Vance Tomasi, 13, of Tampa, Florida, a seventh-grader at Farnell Middle School, has worked with a friend to collect and donate more than 90,000 books to families, schools, group homes, hospitals and libraries over the past two years.
Allison Tu, 17, of Louisville, Kentucky, a senior at duPont Manual High School, launched a youth-driven initiative to raise awareness of student mental health issues and find ways to combat the alarmingly high rates of depression, anxiety and suicide among young people in Kentucky.
Joseph Voynik, 17, of Flowood, Mississippi, a senior at Jackson Preparatory School, worked for four years and raised more than $600,000 to construct a fully accessible baseball field so that children with disabilities could experience the joy of playing America’s national pastime.
“We’re impressed and inspired by the way these honorees have identified problems facing their communities and stepped up to the challenge to make a difference,” said Charles Lowrey, chairman and CEO of Prudential Financial, Inc. “It’s a privilege to celebrate their leadership and compassion, and we look forward to seeing the great things they accomplish in the future.”
“These students have not only done important work in support of people in need – they’ve also shown their peers that young people can, and do, create meaningful change,” said Christine Handy, president of NASSP. “We commend each of these young volunteers for all they’ve contributed to their communities.”
The distinguished selection committee that chose the National Honorees was chaired by Lowrey and included Handy of NASSP; Andrea Bastiani Archibald, chief girl and family engagement officer for Girl Scouts of the USA; Heidi Brasher, senior director of product line cohorts, strategy and innovation at YMCA of the USA; Brian Coleman, department chair for the Jones College Prep counseling team in Chicago, Illinois and the American School Counselor Association’s 2019 National School Counselor of the Year; Larissa Hatch, national youth engagement associate with the American Red Cross; Natalye Paquin, president and chief executive officer of Points of Light; Tony Shivers, a member representative with the National PTA Board of Directors; Rhonda Taylor, director of partnerships and program engagement for the Corporation for National and Community Service; Will Waidelich, executive director of the Association for Middle Level Education (AMLE); and two 2018 National Honorees: Michelle Qin, a senior at Dos Pueblos High School in Santa Barbara, California, and Helena Zimmerman, a senior at Rye Country Day School in Rye, New York.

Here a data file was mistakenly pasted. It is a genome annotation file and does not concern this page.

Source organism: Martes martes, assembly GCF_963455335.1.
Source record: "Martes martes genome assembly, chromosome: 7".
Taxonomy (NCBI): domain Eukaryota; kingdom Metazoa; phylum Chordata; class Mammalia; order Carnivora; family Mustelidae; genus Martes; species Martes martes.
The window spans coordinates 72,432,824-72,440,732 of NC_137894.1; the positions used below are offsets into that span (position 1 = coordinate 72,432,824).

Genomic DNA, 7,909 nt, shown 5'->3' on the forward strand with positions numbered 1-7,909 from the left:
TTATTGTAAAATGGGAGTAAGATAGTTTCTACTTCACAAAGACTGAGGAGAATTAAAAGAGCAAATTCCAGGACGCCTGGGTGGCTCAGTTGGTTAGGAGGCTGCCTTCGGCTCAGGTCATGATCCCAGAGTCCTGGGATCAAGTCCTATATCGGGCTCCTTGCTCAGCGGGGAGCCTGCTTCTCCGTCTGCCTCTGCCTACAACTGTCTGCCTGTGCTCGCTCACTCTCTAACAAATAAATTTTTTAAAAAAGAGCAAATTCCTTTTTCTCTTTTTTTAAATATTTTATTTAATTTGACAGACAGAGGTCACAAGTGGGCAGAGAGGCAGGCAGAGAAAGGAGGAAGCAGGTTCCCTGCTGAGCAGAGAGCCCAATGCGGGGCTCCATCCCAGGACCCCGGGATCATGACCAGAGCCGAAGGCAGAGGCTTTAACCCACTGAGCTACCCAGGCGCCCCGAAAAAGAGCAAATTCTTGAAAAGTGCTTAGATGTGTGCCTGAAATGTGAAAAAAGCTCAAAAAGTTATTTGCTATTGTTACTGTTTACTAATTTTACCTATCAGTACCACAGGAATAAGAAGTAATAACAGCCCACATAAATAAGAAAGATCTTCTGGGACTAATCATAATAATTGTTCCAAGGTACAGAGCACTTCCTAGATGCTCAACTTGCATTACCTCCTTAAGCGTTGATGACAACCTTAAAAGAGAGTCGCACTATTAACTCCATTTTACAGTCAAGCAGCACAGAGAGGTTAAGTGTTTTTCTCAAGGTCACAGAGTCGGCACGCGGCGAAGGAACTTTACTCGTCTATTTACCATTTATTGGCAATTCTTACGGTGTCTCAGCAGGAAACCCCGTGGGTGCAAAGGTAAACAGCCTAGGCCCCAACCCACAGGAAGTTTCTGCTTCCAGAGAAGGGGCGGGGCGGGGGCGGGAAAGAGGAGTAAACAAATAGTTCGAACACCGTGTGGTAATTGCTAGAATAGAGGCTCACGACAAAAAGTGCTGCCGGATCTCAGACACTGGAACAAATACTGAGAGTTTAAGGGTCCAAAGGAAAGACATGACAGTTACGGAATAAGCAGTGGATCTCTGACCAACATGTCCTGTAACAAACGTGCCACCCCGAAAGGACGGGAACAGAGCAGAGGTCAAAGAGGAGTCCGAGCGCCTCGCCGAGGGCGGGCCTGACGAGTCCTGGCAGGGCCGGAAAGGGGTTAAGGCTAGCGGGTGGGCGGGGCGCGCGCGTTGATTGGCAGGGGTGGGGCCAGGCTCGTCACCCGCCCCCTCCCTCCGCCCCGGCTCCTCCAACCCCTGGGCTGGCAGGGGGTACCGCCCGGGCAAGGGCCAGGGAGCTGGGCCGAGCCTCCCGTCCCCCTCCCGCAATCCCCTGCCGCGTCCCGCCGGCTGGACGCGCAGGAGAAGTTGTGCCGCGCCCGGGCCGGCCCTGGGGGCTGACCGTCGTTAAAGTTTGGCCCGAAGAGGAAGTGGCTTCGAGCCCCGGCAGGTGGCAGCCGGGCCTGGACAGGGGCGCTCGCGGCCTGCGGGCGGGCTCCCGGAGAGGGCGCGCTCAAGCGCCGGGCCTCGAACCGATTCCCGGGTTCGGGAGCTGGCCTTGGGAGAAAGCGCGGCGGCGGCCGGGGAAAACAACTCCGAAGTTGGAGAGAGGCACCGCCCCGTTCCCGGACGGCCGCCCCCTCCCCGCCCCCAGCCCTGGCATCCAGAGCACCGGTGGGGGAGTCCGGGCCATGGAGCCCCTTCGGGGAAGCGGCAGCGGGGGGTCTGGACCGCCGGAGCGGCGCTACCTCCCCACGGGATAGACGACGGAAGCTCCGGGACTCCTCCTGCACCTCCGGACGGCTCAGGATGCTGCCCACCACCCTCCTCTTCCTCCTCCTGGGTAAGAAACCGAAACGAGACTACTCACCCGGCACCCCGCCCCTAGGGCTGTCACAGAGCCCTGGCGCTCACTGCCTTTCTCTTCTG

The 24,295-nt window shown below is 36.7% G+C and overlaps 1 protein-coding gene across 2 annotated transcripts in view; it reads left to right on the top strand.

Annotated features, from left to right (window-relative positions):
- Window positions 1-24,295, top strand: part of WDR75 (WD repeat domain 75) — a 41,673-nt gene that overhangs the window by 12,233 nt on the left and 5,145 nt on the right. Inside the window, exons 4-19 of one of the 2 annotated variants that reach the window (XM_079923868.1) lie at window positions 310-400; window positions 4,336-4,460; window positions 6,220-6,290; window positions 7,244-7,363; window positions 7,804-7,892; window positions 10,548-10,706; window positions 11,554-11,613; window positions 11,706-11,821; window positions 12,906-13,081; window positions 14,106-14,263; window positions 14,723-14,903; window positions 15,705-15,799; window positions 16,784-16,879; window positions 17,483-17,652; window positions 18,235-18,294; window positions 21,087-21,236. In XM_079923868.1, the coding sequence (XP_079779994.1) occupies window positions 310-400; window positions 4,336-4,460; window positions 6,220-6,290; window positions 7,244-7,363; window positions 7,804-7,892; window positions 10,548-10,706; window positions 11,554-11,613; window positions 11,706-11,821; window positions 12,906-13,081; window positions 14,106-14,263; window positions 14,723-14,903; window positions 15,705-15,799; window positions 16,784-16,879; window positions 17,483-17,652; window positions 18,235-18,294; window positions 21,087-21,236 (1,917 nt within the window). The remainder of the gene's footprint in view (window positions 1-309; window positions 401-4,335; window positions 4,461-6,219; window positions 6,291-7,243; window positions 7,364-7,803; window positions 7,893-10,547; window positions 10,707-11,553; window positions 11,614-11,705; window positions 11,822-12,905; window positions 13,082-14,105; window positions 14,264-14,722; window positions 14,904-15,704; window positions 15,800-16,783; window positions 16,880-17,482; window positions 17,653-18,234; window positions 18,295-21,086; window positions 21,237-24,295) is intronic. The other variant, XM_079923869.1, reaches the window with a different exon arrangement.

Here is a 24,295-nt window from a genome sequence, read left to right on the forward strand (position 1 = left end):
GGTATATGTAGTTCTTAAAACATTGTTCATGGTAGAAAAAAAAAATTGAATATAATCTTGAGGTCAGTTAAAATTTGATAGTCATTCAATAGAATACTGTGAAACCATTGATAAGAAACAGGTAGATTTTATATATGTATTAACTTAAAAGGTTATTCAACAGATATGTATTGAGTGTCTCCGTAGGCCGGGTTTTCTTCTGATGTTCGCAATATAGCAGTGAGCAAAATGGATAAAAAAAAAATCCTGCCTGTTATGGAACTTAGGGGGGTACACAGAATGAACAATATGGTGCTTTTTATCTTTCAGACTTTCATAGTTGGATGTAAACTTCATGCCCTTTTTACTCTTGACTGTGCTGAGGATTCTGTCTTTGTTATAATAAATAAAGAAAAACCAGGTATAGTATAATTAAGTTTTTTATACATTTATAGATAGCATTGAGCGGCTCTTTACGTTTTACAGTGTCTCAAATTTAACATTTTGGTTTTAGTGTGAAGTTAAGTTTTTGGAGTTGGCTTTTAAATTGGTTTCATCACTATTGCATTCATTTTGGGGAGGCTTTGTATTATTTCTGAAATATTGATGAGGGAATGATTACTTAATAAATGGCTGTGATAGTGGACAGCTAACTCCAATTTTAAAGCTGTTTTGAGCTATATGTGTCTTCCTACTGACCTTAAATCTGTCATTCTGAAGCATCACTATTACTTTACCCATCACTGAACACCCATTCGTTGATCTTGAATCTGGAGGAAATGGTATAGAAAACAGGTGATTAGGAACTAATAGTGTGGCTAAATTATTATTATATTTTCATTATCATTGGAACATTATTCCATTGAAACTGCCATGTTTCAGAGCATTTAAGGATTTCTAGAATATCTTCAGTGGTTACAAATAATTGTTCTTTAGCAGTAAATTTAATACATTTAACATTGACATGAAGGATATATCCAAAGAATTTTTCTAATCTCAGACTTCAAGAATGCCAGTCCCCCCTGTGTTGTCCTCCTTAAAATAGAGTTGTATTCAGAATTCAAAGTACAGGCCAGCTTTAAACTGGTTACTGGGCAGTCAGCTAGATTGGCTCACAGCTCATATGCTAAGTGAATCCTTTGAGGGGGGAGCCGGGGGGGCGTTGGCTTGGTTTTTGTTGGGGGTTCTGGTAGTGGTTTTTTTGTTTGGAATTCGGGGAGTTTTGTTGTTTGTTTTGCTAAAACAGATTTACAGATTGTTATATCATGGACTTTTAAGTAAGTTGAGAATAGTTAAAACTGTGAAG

The Prudential Spirit of Community Awards was created in 1995 to identify and recognize young people for outstanding volunteer service – and, in so doing, inspire others to volunteer, too. In the past 24 years, the program has honored more than 125,000 young volunteers at the local, state and national level.
The National Association of Secondary School Principals (NASSP) is the leading organization of and voice for principals and other school leaders across the United States. NASSP seeks to transform education through school leadership, recognizing that the fulfillment of each student’s potential relies on great leaders in every school committed to the success of each student. Reflecting its long-standing commitment to student leadership development, NASSP administers the National Honor Society, National Junior Honor Society, National Elementary Honor Society, and National Student Council. Learn more at www.nassp.org.
About Prudential Financial
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Editors: For pictures of the Prudential Spirit of Community Awards program logo and medallions, visit https://spirit.prudential.com/resources/media.
For digital photos or B-roll of the National Honorees at the 2019 national recognition events, contact Prudential’s Harold Banks at (973) 216-4833 or email@example.com.